Cantor Endorses Class Warfare on the Sick

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    Eric Cantor made an appalling admission when he spoke recently to the College of American Pathologists. After decrying – yet again – the health care reform that was passed by Congress, Cantor then admitted that the insurance companies he loves so much ration care based on their desire for profits and the income and health status of potential customers.

    Cantor railed against what he said will inevitably be future government rationing of health care because of increasing cost, yet at the same time he admitted, “I think that the fundamental nature of our system of third-party payer is the problem,” that insurance companies ration that care right now, based on a person’s income.

    So, what is his “magic” solution for this serious dilemma? It’s more of the same horror that got us into a situation where 50 million or more Americans don’t have access to the health care they need…the private, for-profit insurance industry. To Cantor, rationings of health care can be cured by having more “competition” among insurers. That’s absurd on its face. The situation now is that no for-profit insurer is going to give a policy to old, sick people. After all, that’s why Medicare came into existence in the first place. And, are they going to go after a “market” of poor, sickly American citizens? Hardly. After the elderly, the next largest group of chronically ill people are the poor and the unemployed.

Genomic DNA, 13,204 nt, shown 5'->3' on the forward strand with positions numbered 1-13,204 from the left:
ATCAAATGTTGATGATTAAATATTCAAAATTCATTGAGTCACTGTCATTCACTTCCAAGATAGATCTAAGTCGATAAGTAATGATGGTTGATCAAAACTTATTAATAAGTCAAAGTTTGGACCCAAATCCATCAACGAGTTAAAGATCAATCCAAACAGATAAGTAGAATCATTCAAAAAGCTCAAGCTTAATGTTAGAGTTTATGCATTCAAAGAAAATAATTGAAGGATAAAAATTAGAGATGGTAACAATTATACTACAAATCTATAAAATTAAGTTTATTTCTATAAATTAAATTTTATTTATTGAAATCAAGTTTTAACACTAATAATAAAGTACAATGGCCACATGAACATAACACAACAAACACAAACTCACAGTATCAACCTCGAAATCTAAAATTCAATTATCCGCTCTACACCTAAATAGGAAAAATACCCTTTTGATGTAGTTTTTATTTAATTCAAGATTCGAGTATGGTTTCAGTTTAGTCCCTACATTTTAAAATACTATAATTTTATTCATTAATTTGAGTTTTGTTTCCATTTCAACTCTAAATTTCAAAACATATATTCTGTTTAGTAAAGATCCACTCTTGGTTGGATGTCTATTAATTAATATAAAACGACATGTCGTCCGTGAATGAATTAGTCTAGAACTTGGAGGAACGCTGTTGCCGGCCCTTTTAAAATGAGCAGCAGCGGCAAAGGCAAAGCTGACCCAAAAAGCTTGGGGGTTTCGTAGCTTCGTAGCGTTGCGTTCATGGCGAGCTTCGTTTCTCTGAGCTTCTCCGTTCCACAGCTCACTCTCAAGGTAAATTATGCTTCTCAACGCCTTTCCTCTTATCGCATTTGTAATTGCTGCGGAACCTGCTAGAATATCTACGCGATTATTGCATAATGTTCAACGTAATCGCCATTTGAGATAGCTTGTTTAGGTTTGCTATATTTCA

What Cantor is advocating is that the United States remain a nation where income and class status determine one’s life span and quality of health care. As he himself put it, “We’re not for everyone having the same outcome guaranteed.”

    That’s the Republican philosophy in a nutshell, though they don’t usually slip up and state it as openly as Cantor. They are Social Darwinists who believe that those who have money are more deserving that those without it, that the poor and sick somehow deserve their fate and lifting them up will weaken the “deserving rich.”

    • Dan Sullivan

      And that is really what is at the foundation of this “principled” objection to a “guaranteed outcome.” In the end, they know that the medical infrastructure cannot today provide quality care to everyone. The market is the de facto death panel and they want immunity from market forces by protecting what they have.